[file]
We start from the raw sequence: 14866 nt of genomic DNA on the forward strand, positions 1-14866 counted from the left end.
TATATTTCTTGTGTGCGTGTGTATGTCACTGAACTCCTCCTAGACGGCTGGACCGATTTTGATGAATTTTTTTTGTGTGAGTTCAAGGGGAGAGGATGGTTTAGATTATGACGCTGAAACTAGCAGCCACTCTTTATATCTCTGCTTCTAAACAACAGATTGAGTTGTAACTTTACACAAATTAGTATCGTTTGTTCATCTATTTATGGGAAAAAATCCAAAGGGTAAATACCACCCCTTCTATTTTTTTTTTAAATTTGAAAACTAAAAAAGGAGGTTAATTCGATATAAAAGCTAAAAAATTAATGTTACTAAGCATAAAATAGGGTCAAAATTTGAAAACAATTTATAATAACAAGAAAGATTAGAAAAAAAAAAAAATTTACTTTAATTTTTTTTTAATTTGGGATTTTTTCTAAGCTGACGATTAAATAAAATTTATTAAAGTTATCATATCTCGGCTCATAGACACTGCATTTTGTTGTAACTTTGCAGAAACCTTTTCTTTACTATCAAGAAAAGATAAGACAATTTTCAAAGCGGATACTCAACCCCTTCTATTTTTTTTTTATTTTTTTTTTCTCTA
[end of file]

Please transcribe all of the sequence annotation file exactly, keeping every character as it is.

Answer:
We start from the raw sequence: 14866 nt of genomic DNA on the forward strand, positions 1-14866 counted from the left end.
TATATTTCTTGTGTGCGTGTGTATGTCACTGAACTCCTCCTAGACGGCTGGACCGATTTTGATGAATTTTTTTTGTGTGAGTTCAAGGGGAGAGGATGGTTTAGATTATGACGCTGAAACTAGCAGCCACTCTTTATATCTCTGCTTCTAAACAACAGATTGAGTTGTAACTTTACACAAATTAGTATCGTTTGTTCATCTATTTATGGGAAAAAATCCAAAGGGTAAATACCACCCCTTCTATTTTTTTTTTAAATTTGAAAACTAAAAAAGGAGGTTAATTCGATATAAAAGCTAAAAAATTAATGTTACTAAGCATAAAATAGGGTCAAAATTTGAAAACAATTTATAATAACAAGAAAGATTAGAAAAAAAAAAAAATTTACTTTAATTTTTTTTTAATTTGGGATTTTTTCTAAGCTGACGATTAAATAAAATTTATTAAAGTTATCATATCTCGGCTCATAGACACTGCATTTTGTTGTAACTTTGCAGAAACCTTTTCTTTACTATCAAGAAAAGATAAGACAATTTTCAAAGCGGATACTCAACCCCTTCTATTTTTTTTTTATTTTTTTTTTCTCTA